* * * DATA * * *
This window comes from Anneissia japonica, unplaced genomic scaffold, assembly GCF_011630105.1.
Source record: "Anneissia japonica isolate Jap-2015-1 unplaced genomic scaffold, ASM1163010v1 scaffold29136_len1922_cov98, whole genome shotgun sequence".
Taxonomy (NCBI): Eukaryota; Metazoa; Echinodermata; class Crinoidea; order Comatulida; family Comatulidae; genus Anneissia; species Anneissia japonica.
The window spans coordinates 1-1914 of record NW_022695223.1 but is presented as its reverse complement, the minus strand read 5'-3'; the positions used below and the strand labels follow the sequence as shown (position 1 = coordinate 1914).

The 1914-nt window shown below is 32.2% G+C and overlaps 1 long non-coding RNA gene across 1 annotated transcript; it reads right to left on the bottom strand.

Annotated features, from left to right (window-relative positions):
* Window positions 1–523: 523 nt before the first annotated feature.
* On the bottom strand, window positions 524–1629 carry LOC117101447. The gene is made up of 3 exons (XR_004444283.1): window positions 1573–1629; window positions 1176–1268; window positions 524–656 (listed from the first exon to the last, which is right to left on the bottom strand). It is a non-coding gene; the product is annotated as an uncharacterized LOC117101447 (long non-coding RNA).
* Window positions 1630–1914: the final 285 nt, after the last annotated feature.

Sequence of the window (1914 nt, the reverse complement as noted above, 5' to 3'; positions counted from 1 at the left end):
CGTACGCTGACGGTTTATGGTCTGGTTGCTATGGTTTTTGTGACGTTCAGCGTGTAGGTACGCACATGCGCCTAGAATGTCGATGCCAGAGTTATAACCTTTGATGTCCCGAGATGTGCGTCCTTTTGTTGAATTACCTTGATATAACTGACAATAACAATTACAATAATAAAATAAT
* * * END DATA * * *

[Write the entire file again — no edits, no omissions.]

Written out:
This window comes from Anneissia japonica, unplaced genomic scaffold, assembly GCF_011630105.1.
Source record: "Anneissia japonica isolate Jap-2015-1 unplaced genomic scaffold, ASM1163010v1 scaffold29136_len1922_cov98, whole genome shotgun sequence".
Taxonomy (NCBI): Eukaryota; Metazoa; Echinodermata; class Crinoidea; order Comatulida; family Comatulidae; genus Anneissia; species Anneissia japonica.
The window spans coordinates 1-1914 of record NW_022695223.1 but is presented as its reverse complement, the minus strand read 5'-3'; the positions used below and the strand labels follow the sequence as shown (position 1 = coordinate 1914).

The 1914-nt window shown below is 32.2% G+C and overlaps 1 long non-coding RNA gene across 1 annotated transcript; it reads right to left on the bottom strand.

Annotated features, from left to right (window-relative positions):
* Window positions 1–523: 523 nt before the first annotated feature.
* On the bottom strand, window positions 524–1629 carry LOC117101447. The gene is made up of 3 exons (XR_004444283.1): window positions 1573–1629; window positions 1176–1268; window positions 524–656 (listed from the first exon to the last, which is right to left on the bottom strand). It is a non-coding gene; the product is annotated as an uncharacterized LOC117101447 (long non-coding RNA).
* Window positions 1630–1914: the final 285 nt, after the last annotated feature.

Sequence of the window (1914 nt, the reverse complement as noted above, 5' to 3'; positions counted from 1 at the left end):
CGTACGCTGACGGTTTATGGTCTGGTTGCTATGGTTTTTGTGACGTTCAGCGTGTAGGTACGCACATGCGCCTAGAATGTCGATGCCAGAGTTATAACCTTTGATGTCCCGAGATGTGCGTCCTTTTGTTGAATTACCTTGATATAACTGACAATAACAATTACAATAATAAAATAAT